Cowboys, country music reign in Brazil's heartland
By James Matthews
GUAXUPE, Brazil (Reuters Life!) - From close up you can hear the rasping breaths of a 450-kilogram (990-pound) bull as it bucks and whirls under the bright arena spotlights and struggles to unseat its plucky rider.
Stand even closer to the rodeo and you might get a showering of grit scooped up by a large hoof and flung through gaps in the sturdy metal railings.
Guaxupe is a sleepy agricultural town in Brazil renowned for its yearly ten-day rodeo festival that brings together some of the country's most skilled professional cowhands and popular Brazilian country music singers.
The town is in southern Minas Gerais state, the heart of Brazil's coffee growing region, and home to the world's largest coffee cooperative, Cooxupe.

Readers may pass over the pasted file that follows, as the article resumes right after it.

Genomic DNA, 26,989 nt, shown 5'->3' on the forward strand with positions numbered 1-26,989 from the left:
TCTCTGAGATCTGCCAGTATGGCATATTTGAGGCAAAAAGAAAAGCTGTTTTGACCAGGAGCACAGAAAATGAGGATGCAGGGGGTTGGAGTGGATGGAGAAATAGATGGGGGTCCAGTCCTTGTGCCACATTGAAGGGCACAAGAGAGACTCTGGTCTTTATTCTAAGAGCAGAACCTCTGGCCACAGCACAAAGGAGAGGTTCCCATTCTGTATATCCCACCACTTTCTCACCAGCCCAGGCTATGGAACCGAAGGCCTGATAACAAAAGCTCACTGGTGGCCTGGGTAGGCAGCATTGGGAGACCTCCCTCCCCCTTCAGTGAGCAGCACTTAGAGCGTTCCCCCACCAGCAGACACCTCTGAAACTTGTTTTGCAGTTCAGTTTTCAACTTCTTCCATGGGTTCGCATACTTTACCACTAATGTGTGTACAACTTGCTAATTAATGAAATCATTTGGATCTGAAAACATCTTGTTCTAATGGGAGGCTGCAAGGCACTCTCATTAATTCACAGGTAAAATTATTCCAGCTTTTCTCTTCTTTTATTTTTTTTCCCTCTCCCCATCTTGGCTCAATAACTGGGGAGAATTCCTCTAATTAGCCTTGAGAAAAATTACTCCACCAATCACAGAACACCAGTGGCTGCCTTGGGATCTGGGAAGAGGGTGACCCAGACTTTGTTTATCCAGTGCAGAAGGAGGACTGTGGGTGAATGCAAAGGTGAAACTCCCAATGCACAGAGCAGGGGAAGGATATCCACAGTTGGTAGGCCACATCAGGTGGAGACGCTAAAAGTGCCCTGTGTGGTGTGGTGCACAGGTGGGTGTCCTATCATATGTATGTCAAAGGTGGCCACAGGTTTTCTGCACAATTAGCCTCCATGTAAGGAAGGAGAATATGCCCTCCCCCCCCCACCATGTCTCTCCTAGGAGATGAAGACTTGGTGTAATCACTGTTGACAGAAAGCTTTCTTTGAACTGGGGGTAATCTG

"It's the craziest week of the year," said Ana Paula Chagas, a resident and employee of Cooxupe. "We are mid-way through the coffee harvest and everyone has money to spend."
The rural festival in Guaxupe underscores the vast cultural differences across Brazil's enormous land mass. From abroad, the country is often stereotyped as a destination for sand, samba and caipirinhas, but it is also a land of tough working cowboys and millions of passionate country music fans.
The scenes in Guaxupe wouldn't look out of place in rural areas of the United States. At the Guaxupe festival, cowboys compete on broncos and bulls, and have to remain mounted during at least eight seconds for judges to grade their effort. Their concentration is palpable as they stretch, cross themselves and slap the animals' flanks in preparation for the giddy ride.
They are protected by leather overalls and a neck pad that prevents whiplash. As the animals are released from the pen, the riders' biceps bulge as they throw their weight around to try to stay centered. Continued...